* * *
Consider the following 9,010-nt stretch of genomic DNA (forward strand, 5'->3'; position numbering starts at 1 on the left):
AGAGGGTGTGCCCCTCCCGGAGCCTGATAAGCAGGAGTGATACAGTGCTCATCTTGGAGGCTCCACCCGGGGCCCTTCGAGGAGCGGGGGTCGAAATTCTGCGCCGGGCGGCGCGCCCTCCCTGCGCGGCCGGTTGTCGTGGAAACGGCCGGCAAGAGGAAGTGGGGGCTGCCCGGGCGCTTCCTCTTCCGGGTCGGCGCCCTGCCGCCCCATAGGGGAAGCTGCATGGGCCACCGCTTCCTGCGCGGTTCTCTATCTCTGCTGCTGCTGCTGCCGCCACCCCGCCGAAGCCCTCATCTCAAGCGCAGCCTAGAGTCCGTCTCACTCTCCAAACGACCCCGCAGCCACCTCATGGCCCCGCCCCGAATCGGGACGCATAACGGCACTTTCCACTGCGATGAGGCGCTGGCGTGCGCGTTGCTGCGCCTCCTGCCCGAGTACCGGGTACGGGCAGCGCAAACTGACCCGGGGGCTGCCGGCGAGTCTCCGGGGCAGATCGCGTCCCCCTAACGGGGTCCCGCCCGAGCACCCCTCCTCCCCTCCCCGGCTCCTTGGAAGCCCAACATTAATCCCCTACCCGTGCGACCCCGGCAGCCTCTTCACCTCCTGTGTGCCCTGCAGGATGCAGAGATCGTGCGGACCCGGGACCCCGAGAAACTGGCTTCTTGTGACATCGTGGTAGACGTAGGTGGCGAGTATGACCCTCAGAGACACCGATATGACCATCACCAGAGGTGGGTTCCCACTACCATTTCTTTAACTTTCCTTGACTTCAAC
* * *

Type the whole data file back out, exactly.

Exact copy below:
Consider the following 9,010-nt stretch of genomic DNA (forward strand, 5'->3'; position numbering starts at 1 on the left):
AGAGGGTGTGCCCCTCCCGGAGCCTGATAAGCAGGAGTGATACAGTGCTCATCTTGGAGGCTCCACCCGGGGCCCTTCGAGGAGCGGGGGTCGAAATTCTGCGCCGGGCGGCGCGCCCTCCCTGCGCGGCCGGTTGTCGTGGAAACGGCCGGCAAGAGGAAGTGGGGGCTGCCCGGGCGCTTCCTCTTCCGGGTCGGCGCCCTGCCGCCCCATAGGGGAAGCTGCATGGGCCACCGCTTCCTGCGCGGTTCTCTATCTCTGCTGCTGCTGCTGCCGCCACCCCGCCGAAGCCCTCATCTCAAGCGCAGCCTAGAGTCCGTCTCACTCTCCAAACGACCCCGCAGCCACCTCATGGCCCCGCCCCGAATCGGGACGCATAACGGCACTTTCCACTGCGATGAGGCGCTGGCGTGCGCGTTGCTGCGCCTCCTGCCCGAGTACCGGGTACGGGCAGCGCAAACTGACCCGGGGGCTGCCGGCGAGTCTCCGGGGCAGATCGCGTCCCCCTAACGGGGTCCCGCCCGAGCACCCCTCCTCCCCTCCCCGGCTCCTTGGAAGCCCAACATTAATCCCCTACCCGTGCGACCCCGGCAGCCTCTTCACCTCCTGTGTGCCCTGCAGGATGCAGAGATCGTGCGGACCCGGGACCCCGAGAAACTGGCTTCTTGTGACATCGTGGTAGACGTAGGTGGCGAGTATGACCCTCAGAGACACCGATATGACCATCACCAGAGGTGGGTTCCCACTACCATTTCTTTAACTTTCCTTGACTTCAAC